I’m savoring The Power of Habit by Charles Duhigg in bits and pieces and made these fascinating discoveries.
1) The basal ganglia is central to recalling patterns and acting on them. It stores habits even while the rest of the brain asleep. The process of how the brain converts a sequence of actions into a routine, also known as “chunking” is what allows us to perform most activities in our everyday life without thinking twice.
2) Dr. Larry Squire, a professor of psychiatry, neurosciences and psychology, studied someone named Eugene who had problems with short term memory but could remember events before 1960 due to the effects of a debilitating disease. What kind of life can one lead if you cannot remember it? What Squire discovered was that “the brain has an amazing ability to find happiness even when the memories of it are gone.”
What implications does this have for Alzheimer’s patients, I wonder.
2) What Squire’s experiments with Eugene showed was that it’s possible to learn and make unconscious choices without remembering anything about the lesson or decision making. Habits are at the root of our behavior and it’s possible to form habits without memory. Once they are lodged within our brains, they influence how we act.
3) “Habits are powerful, but delicate. They can emerge outside our consciousness, or can be deliberately designed. They often occur without our permission, but can be reshaped by fiddling with their parts. They shape our lives far more than we realize — they are so strong, in fact, that they cause our brains to cling to them at the exclusion of all else, including common sense.”
4) Why are companies such as Procter & Gamble, Microsoft and Google focused on understanding the formation of habits and how they can be changed? Because scientific research shows we rely upon all kinds of cues — visual triggers such as a candy bar or a TV commercial or a certain feeling — to change routines. The picture I’ve posted of a supermodel eating a burger is evidence of the fast food industry capitalizing on the science of habits by using strong visual cues and rewards to create habits that increase consumption of burgers and other fast food. The cues are powerful.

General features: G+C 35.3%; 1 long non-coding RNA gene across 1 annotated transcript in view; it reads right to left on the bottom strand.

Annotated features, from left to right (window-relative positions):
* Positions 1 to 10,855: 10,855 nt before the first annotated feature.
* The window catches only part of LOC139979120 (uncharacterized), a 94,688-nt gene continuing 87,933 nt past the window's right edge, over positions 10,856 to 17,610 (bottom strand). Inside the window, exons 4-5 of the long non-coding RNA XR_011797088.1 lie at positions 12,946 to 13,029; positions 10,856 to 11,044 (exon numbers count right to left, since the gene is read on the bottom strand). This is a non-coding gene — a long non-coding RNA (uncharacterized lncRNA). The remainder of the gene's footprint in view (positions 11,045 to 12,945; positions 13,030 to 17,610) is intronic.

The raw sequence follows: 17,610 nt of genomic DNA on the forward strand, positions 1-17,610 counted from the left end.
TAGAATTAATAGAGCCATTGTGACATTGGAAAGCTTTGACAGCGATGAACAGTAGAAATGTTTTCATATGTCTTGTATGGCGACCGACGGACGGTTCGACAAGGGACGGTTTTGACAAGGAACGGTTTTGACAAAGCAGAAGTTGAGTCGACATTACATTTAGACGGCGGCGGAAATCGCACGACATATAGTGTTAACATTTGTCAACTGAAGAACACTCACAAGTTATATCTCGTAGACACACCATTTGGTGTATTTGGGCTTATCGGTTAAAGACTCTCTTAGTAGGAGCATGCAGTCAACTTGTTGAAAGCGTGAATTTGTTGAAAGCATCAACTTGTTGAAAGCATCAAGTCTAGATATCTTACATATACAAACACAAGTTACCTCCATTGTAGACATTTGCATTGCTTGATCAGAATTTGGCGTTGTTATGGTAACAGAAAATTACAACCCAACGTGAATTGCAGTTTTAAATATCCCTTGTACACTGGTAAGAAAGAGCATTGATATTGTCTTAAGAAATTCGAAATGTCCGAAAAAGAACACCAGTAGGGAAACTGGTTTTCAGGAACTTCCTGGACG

For example, in the case of Eugene, he would go for walks everyday and had to rely on visual cues to find his way back home because he could not depend on short term memory.
In the case of companies — and the examples used in the book were fast food companies — they used visual cues to unconsciously influence people’s habits and make them consume more. Researchers found that everything fro the aesthetics of a fast food chain to what employees say to customers were consistent cues to trigger more consumption. Even the way fries are designed to “melt” the moment they hit your tongue are meant to cause your pleasure centers to light up and compel your brain to lock in that pattern. It’s part of habit formation.
However, different cues and rewards can help us change habits. More to follow on creating new habits…